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Governor's State of the State address avoids the nitty-grittyRestricted Content

January 18, 2014
Ed Feigenbaum
Pence emphasized job creation, early childhood education, and quality of life, and used his speech to fit his proposals into those silos.
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FEIGENBAUM: Pence's 'road map' puts Legislature in driver's seat

January 4, 2014
Ed Feigenbaum
Each Hoosier governor brings his own style to his legislative agenda and relationship with the Indiana General Assembly.
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FEIGENBAUM: Statehouse looks to Pence and his mighty penRestricted Content

May 4, 2013
Ed Feigenbaum
Indianapolis government bill among those the governor must decide to accept or reject.
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FEIGENBAUM: Legislative session notable for minimal acrimonyRestricted Content

April 27, 2013
Ed Feigenbaum
When partisanship did rear its head—Indianapolis Democrats charged a GOP “power grab” in negotiations over changes in Marion County government structure—it was not disruptive.
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FEIGENBAUM: Upbeat forecast paves way for final dealsRestricted Content

April 20, 2013
Ed Feigenbaum
Prodding by legislative leaders and an epidemic of Hoosier common have led to compromises on contentious issues.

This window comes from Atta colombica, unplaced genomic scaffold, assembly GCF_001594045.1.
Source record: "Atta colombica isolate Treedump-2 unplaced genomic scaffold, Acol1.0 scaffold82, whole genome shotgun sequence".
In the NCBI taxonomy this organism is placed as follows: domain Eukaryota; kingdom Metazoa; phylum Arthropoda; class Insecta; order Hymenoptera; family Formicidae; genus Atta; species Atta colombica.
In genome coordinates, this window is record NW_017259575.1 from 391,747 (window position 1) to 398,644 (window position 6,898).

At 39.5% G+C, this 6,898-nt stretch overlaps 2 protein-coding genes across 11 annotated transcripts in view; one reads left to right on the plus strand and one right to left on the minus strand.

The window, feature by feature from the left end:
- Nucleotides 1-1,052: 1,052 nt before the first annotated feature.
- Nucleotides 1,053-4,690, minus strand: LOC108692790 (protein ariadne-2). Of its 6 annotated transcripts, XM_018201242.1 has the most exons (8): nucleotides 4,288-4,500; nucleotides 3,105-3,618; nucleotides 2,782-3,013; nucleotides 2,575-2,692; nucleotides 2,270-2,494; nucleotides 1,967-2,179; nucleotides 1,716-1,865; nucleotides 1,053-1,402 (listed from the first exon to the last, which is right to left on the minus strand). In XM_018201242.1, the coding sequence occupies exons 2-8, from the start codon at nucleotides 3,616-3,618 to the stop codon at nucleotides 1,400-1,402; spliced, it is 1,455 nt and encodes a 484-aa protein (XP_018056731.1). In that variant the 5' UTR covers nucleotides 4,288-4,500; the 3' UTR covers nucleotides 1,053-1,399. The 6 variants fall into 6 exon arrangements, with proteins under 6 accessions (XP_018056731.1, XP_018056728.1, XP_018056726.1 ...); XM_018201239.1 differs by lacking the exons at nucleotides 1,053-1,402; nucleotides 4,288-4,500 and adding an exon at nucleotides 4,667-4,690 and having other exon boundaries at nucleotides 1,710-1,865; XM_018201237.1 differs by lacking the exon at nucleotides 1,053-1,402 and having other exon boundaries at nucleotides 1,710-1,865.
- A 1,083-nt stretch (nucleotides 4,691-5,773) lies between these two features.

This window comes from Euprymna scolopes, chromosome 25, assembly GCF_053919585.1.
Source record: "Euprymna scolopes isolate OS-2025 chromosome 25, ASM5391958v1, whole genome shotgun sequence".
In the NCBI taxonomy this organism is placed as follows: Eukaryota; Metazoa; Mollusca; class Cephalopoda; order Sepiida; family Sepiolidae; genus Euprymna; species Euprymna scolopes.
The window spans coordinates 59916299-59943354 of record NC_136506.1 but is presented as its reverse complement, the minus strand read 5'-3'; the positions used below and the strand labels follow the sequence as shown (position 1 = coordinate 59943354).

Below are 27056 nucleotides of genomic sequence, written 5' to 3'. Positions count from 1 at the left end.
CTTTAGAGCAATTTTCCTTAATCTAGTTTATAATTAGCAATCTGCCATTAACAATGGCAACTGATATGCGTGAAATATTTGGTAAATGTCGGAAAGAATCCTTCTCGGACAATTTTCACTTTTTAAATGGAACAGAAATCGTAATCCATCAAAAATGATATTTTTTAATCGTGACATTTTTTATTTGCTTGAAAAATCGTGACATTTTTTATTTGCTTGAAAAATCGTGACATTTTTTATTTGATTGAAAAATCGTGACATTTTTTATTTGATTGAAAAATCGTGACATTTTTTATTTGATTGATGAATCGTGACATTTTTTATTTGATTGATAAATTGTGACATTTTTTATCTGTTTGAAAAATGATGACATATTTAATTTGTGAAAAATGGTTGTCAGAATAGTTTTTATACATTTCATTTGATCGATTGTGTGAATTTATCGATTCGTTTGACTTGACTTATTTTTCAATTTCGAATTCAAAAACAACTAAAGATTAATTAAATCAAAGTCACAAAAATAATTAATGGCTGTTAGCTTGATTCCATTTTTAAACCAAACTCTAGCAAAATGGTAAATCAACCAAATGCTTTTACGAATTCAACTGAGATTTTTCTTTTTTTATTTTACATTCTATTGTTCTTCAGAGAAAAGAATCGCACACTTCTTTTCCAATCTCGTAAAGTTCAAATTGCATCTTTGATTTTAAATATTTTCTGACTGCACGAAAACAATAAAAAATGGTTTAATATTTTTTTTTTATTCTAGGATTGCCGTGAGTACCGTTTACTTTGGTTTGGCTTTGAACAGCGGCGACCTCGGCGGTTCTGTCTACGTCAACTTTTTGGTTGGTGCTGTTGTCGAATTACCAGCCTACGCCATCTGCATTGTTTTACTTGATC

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FEIGENBAUM: GOP stranglehold hasn’t squelched debateRestricted Content

April 13, 2013
Ed Feigenbaum
For a Legislature dominated by a Republican super-majority and with a Republican governor doing more now than just watching from the cheap seats, you should be surprised by the uncertainty over the shape—and even the fate—of several significant bills this late in the process.
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FEIGENBAUM: Legislative deadline spawns flurry of activityRestricted Content

April 6, 2013
Ed Feigenbaum
In one 48-hour stretch early in the first week of April, lawmakers provided a truer lay of the session land than in all the days leading up to it.
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FEIGENBAUM: All eyes looking to crucial mid-April revenue forecastRestricted Content

March 23, 2013
Ed Feigenbaum
We’re just a few short weeks from the mid-April revenue forecast, the critical non-political, non-policy factor that will shape the fiscal 2014-2015 budget—and a handful of other big-buck key bills.
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FEIGENBAUM: Geography, more than attitude, may shape fiscal debateRestricted Content

March 16, 2013
Ed Feigenbaum
We learned just over a year ago that the veteran House fiscal leadership would be a vestige of the past when the 2013 session began.